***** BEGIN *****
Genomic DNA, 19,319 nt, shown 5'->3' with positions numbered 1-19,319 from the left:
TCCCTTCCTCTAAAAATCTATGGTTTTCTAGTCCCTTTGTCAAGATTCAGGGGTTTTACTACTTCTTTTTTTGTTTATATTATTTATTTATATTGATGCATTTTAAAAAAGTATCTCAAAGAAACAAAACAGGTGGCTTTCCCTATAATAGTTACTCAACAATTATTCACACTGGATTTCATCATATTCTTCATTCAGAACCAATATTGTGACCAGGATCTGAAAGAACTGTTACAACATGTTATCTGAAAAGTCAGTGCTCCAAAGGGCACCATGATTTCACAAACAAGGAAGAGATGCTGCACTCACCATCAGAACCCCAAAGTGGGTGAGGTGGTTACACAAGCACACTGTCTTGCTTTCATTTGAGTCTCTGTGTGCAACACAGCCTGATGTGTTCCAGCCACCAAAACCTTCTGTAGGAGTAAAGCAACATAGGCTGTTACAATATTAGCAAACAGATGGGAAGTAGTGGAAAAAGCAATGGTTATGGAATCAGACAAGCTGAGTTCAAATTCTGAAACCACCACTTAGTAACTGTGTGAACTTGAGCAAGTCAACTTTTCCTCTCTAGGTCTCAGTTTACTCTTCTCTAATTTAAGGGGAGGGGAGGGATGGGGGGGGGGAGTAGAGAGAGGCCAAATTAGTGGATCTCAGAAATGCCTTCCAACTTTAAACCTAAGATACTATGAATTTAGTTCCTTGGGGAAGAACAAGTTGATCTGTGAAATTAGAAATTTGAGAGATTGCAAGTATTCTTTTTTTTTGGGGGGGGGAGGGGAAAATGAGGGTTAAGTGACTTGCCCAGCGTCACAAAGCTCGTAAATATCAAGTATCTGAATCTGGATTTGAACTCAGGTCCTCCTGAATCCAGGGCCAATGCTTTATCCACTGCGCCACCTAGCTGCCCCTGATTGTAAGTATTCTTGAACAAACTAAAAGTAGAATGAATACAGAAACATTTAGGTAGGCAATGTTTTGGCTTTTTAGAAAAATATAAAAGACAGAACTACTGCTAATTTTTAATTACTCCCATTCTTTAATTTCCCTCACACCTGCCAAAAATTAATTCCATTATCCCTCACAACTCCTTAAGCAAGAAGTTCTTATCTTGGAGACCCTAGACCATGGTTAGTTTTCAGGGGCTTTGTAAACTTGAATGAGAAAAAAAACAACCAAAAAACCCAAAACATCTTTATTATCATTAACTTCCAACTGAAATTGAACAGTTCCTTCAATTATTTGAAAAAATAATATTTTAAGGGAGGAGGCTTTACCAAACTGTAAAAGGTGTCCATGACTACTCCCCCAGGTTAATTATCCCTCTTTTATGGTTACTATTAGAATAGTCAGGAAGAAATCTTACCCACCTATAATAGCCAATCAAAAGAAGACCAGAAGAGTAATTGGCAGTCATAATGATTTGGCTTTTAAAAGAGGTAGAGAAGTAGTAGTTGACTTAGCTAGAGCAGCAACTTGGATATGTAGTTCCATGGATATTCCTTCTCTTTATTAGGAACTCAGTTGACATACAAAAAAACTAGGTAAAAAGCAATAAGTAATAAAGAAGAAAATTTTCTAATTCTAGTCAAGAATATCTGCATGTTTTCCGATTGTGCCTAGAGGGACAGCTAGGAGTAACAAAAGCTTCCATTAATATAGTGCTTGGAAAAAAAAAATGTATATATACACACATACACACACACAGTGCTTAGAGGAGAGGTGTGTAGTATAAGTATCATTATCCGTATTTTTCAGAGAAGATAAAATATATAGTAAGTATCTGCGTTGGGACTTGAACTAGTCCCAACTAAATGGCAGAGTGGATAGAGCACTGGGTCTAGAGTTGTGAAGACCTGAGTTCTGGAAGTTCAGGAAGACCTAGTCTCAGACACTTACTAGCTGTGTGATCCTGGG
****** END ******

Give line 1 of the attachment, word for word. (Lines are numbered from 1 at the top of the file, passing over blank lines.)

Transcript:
Genomic DNA, 19,319 nt, shown 5'->3' with positions numbered 1-19,319 from the left: